Are you experienced? Business and the web user experience
It is a bright Thursday morning and, like millions of people all over the world, I am sitting in front of a computer. Unlike them, however, it is not to work.
Instead, I am a test subject sitting inside a research lab at the London offices of internet giant Google.
A researcher explains that the computer will record everything I do, while a camera pointing at me will track my facial expressions.
With clipboard in hand, she tells me to imagine that I am looking to buy something and want to find out more online.
So I start the PC and head to the web.
Then the questions start: What am I looking for? How do I decide what looks interesting? Why click on one link rather than another?
The new architects
The experiment may seem odd, but it is precisely what thousands of businesses now do each day as part of what is known as user experience design.
In the past, companies would simply slap information on a website — but today, with so much competition online, top destinations put a great deal of thought into making their products better.
As a result, designing online user experiences is now an important process for any company that is serious about the web, from huge names such as Google and Facebook all the way down to small businesses.
"User experience designers are the digital equivalent of architects," says Andy Budd, the managing director of web agency Clearleft, based in Brighton, England.
"Just as architects are crafting the physical world around you, user experience designers are doing the same with the digital landscape you use every single day."
Practitioners, who refer to what they do simply as "UX", try to understand people's desires and motivations in order to make sure that online services are satisfying, pleasurable and a joy to use.
By observing people's behaviour online, asking them careful questions and testing different options, researchers can sometimes be the difference between a visitor sticking with a site or getting frustrated and going somewhere else.
Many online businesses are still dominated by usability decisions made by engineers or graphics designers, who tend to prioritise efficiency or beauty over the needs of users.
But over the last few years, user experience design has emerged as a distinct concept.
Primarily championed by scientist and researcher Donald Norman in the 1990s, it developed more rapidly as the web became more prevalent in people's lives.
In recent years it has evolved into a fast-growing field that many see as integral to building great products.
Google, for example, now has hundreds of UX experts working all over the world, each of them operating in labs similar to the one I am sitting in.
The researcher who has been grilling me about the way I use the web is Lidia Oshlyansky.
She joined the Californian company last year, having previously done a similar job for the world's biggest mobile phone manufacturer, Nokia.
"When you're doing user experience testing, you're looking for patterns," she says.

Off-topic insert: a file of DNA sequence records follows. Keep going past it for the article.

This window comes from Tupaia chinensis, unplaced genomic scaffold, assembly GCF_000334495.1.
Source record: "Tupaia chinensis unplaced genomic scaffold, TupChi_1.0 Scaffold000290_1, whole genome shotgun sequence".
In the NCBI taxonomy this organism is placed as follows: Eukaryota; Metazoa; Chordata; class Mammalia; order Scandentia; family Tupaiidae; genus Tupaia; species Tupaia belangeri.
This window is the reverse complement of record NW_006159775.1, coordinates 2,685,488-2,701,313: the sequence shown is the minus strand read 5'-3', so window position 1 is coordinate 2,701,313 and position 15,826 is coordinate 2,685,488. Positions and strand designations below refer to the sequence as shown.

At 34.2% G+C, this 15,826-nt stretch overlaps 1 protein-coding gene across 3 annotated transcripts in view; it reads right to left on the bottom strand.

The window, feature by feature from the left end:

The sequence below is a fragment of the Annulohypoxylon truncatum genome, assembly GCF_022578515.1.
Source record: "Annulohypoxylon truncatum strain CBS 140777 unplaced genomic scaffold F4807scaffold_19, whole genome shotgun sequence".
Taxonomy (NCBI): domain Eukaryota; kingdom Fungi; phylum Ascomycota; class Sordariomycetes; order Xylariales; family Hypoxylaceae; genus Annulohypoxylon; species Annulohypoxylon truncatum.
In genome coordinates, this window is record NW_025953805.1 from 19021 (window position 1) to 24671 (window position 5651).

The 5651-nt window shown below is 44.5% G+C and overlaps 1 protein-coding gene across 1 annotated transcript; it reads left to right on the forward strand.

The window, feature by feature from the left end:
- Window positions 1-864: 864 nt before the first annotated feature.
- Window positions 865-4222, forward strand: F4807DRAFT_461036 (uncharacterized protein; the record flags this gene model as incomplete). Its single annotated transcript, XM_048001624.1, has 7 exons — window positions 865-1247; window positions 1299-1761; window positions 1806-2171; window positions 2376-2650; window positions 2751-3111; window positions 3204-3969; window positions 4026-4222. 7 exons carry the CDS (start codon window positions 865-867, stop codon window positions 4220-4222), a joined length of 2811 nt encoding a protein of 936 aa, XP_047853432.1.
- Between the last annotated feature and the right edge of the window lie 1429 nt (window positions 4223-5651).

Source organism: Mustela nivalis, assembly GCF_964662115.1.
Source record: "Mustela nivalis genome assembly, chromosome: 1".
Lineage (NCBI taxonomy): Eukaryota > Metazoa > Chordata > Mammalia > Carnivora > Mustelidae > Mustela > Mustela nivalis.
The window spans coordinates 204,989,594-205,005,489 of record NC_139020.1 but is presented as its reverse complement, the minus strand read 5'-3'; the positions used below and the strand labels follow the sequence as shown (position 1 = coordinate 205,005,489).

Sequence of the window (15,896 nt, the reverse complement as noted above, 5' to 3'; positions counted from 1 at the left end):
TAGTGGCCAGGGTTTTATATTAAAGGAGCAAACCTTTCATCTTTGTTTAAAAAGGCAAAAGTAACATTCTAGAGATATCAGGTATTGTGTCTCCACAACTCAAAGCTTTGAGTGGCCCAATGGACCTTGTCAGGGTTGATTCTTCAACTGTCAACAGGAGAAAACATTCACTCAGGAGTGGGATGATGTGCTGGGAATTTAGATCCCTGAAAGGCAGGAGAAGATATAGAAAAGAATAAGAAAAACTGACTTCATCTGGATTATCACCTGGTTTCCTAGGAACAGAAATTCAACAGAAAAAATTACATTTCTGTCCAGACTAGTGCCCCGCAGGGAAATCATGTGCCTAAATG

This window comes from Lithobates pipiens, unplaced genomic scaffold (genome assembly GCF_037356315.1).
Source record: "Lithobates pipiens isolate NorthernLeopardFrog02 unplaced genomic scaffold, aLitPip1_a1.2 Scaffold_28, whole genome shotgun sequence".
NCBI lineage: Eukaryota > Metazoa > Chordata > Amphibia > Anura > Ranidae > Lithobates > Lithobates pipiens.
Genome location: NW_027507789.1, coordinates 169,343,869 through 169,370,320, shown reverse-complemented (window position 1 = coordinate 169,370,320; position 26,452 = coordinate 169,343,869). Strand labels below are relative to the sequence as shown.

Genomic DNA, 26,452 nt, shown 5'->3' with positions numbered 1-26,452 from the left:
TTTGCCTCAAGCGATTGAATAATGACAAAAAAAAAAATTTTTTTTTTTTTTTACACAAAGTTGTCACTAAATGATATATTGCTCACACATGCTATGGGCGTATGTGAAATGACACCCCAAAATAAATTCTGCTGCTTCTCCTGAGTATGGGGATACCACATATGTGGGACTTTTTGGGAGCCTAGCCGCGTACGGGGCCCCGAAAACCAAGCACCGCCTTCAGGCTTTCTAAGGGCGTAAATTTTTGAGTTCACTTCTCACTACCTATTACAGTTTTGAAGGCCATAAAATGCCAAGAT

"If one person says something about the way they use the product, that's interesting — but if lots of people are saying similar things, then you might have found something important."
The fact that a company such as Google spends so much time perfecting its web design may surprise some.
It is, after all, famous for its spartan homepage and dedication to speed above everything else.
In fact, to many people it seems that Google is almost anti-design, especially compared with a rival such as Apple, known for its focus on luxurious products.
"We have this reputation, and it's been touted quite a bit," admits Ms Oshlyansky.
"But there is actually an emphasis on the user experience."
Still, she points out, making things fast can be an important part of a user's experience of an online service: "Speed is part of what we do, though."
Since the world of user experience design is still young, many professionals began their careers doing something very different.
Ms Oshlyansky, for example, spent several years as a social worker in Chicago before deciding to change track.
Today her job involves travelling around the world to study ordinary web surfers and find out how they think and use Google's products.
Once she has collected the raw information and understood what it means, she works with the company's engineers and web designers to improve what a product does.
This can be as simple as using different words to describe things to users, or changing the size, shape or prominence of buttons.
Sometimes it becomes more complicated, with new features being added to help people do what they need to do or getting rid of aspects of a service that can impede its purpose.
Even though the benefits of this research can be clear — more engaged customers, and more of them — Ms Oshlyansky says it can be a battle to explain the difference a good UX practitioner can make to a product, especially since many people believe they have an innate sense for design.
Still, says Mr Budd, demand for smart designers is outstripping supply as more businesses realise that how a user feels about their service can often be as important as what it does for them.
"I wouldn't say that good user experience design was vital to the success of every online business any more than I would say that good customer service was vital to every offline business," he says.
"But it can be a strong competitive advantage, and will continue to grow in importance over time."